The first place I turned to in my effort to learn the basics of immunology was a text that I already owned. Called "Molecular Biology of the Cell", it is a massive tome that weighs over 7.5 pounds and spans 1600 some odd pages. Its multiple authors are among the most distinguished members of the scientific community. Beautifully illustrated and carefully edited, it is the standout in its field. Unfortunately my copy is ancient. It's from 2002. There are newer editions, but they are expensive ($130 for a hard copy of the latest edition, 2014). I decided to be profligate and purchased the Kindle version which is considerably cheaper. Chapter 24, the last one in the book, is entitled "The Innate and Adaptive Immune Systems". A quick perusal showed that I needed to begin with something a little less daunting. I searched Amazon for books on immunology and read reader's reviews. It looked like a book by Lauren Sompayrac, "How the Immune System Works", fifth edition, 2016. provided a more gentle introduction.
Sompayrac has a doctorate in physics from MIT. Like many other physicists, he turned to biology after earning his degree, ultimately landing up at the University of Colorado. He retired twenty years ago and has taken up writing. His book begins with a chapter called "Overview". Its first three paragraphs sets the tone. "Immunology", it begins, "is a difficult subject for several reasons". He explains. First, its full of details. Second, there are lots of exceptions. Third our knowledge of the subject is incomplete. Finally, there are many players that interact with each other in complex ways. Given these difficulties, his purpose in this first chapter is to present the big picture, a quick tour of the entire system so that the reader can see how everything fits together.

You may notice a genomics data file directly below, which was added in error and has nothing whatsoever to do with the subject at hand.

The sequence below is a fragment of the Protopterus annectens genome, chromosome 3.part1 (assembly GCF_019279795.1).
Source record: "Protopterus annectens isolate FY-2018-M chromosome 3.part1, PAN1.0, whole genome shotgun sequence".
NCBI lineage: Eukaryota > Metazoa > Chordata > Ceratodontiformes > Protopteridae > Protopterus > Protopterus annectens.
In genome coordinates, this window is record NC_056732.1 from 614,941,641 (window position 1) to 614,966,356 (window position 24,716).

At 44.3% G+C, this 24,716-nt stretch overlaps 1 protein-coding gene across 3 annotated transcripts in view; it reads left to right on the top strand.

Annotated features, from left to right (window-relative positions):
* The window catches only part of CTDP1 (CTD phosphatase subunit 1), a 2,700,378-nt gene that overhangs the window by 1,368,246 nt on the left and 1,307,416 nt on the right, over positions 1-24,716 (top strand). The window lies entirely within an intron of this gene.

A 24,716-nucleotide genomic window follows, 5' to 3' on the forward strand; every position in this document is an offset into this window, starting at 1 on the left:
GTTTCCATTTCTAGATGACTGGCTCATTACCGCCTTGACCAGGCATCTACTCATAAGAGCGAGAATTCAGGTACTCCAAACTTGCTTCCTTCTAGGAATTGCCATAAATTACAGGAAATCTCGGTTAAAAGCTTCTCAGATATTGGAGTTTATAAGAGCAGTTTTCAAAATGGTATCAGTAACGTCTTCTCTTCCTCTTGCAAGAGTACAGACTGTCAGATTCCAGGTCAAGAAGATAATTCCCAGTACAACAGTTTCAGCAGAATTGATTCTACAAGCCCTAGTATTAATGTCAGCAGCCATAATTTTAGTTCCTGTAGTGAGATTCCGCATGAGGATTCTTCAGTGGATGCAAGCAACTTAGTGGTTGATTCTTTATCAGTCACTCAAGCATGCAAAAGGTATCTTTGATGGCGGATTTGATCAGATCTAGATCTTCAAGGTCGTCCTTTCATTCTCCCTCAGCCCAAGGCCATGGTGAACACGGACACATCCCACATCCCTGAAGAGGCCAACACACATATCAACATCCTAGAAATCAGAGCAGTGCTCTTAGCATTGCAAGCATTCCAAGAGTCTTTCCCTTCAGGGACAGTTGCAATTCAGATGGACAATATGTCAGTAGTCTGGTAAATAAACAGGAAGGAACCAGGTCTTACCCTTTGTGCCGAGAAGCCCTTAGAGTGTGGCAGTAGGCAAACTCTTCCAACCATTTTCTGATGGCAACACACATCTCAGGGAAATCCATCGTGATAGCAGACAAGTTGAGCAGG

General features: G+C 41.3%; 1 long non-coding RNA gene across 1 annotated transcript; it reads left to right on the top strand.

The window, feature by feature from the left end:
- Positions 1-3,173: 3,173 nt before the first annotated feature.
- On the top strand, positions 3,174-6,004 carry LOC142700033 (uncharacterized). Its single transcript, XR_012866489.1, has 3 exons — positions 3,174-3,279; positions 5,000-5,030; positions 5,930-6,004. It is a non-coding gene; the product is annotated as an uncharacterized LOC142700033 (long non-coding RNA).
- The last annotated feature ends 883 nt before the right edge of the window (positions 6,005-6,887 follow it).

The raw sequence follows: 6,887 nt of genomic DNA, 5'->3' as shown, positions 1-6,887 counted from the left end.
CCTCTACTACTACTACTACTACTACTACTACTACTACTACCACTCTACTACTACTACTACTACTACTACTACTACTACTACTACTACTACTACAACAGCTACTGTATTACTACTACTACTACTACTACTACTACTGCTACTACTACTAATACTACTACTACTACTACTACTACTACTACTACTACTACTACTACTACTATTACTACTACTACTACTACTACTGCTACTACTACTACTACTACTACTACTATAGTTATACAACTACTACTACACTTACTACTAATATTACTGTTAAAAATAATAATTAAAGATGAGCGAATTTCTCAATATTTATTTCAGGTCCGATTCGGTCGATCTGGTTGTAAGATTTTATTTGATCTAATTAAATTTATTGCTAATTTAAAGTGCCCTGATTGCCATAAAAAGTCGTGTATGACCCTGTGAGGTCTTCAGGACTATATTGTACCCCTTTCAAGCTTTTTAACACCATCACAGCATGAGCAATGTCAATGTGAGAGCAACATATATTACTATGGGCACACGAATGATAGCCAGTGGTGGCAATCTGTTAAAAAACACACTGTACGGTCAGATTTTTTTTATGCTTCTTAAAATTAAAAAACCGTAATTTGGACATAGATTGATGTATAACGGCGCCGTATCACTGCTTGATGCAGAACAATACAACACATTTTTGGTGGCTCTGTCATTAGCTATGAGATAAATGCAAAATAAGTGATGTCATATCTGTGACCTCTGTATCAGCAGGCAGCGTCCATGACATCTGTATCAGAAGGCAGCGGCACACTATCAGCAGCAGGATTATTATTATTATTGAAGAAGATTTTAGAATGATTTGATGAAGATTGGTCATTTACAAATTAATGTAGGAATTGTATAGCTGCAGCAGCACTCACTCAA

It all sounded perfect. Just what I needed. In subsequent chapters he writes that he aims to fill in the details. At just 138 pages (without the glossary and index) and replete with illustrations, it looked like it was a book that I could begin with. Here are my first impressions.
While well written and profusely illustrated, the book falls into what I call the "jargon jungle". That is, it introduces too many terms too soon. I counted 41 technical terms (they're in bold and colored red) in the first chapter, which is supposed to be an overview. Of course, some technical terms are unavoidable. But what could be avoided is giving them what are properly called "initialisms"; a sort of abbreviation formed from the first letters of a term. For example, Sompayrac uses "APC's" for "antigen presenting cells", and "MHC" for "major histocompatibility complex". Again, there's nothing inherently wrong with this practice. It saves space. The difficulty stems from the fact that a term is defined on one page and used for a second time two pages later. By the time I get to the second use, I've forgotten what it stands for!
One other quibble. Some of the analogies are a stretch. For example, he compares the innate and adaptive immune systems to a shoe store. Some shoes are off the rack and some must be made to order. The analogy works, but I can think of others that seem more natural.
In the next installment, I'll describe some additional references that I'll be using as my learning adventure progresses.